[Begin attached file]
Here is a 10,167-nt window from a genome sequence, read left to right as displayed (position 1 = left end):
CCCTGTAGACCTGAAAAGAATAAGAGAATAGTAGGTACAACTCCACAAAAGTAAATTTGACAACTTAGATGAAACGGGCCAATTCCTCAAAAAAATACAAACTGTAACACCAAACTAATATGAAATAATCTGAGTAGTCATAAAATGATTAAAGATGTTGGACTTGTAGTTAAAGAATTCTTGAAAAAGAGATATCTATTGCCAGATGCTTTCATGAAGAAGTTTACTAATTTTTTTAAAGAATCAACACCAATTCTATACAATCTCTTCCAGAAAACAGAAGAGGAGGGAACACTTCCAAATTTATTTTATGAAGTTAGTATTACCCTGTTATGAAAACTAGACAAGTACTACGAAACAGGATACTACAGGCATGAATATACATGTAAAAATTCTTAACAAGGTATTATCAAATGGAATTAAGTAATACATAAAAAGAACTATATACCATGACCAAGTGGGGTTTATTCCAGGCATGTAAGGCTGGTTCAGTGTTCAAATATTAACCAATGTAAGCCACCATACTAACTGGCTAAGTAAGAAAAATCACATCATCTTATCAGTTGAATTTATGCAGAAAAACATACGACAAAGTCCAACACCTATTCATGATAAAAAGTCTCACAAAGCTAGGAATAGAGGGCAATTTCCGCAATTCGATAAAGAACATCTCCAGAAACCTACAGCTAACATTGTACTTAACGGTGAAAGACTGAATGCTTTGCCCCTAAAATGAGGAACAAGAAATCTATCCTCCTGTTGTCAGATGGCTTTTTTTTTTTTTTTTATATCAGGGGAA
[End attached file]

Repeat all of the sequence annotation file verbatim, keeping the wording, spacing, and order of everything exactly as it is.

Here is a 10,167-nt window from a genome sequence, read left to right as displayed (position 1 = left end):
CCCTGTAGACCTGAAAAGAATAAGAGAATAGTAGGTACAACTCCACAAAAGTAAATTTGACAACTTAGATGAAACGGGCCAATTCCTCAAAAAAATACAAACTGTAACACCAAACTAATATGAAATAATCTGAGTAGTCATAAAATGATTAAAGATGTTGGACTTGTAGTTAAAGAATTCTTGAAAAAGAGATATCTATTGCCAGATGCTTTCATGAAGAAGTTTACTAATTTTTTTAAAGAATCAACACCAATTCTATACAATCTCTTCCAGAAAACAGAAGAGGAGGGAACACTTCCAAATTTATTTTATGAAGTTAGTATTACCCTGTTATGAAAACTAGACAAGTACTACGAAACAGGATACTACAGGCATGAATATACATGTAAAAATTCTTAACAAGGTATTATCAAATGGAATTAAGTAATACATAAAAAGAACTATATACCATGACCAAGTGGGGTTTATTCCAGGCATGTAAGGCTGGTTCAGTGTTCAAATATTAACCAATGTAAGCCACCATACTAACTGGCTAAGTAAGAAAAATCACATCATCTTATCAGTTGAATTTATGCAGAAAAACATACGACAAAGTCCAACACCTATTCATGATAAAAAGTCTCACAAAGCTAGGAATAGAGGGCAATTTCCGCAATTCGATAAAGAACATCTCCAGAAACCTACAGCTAACATTGTACTTAACGGTGAAAGACTGAATGCTTTGCCCCTAAAATGAGGAACAAGAAATCTATCCTCCTGTTGTCAGATGGCTTTTTTTTTTTTTTTTATATCAGGGGAA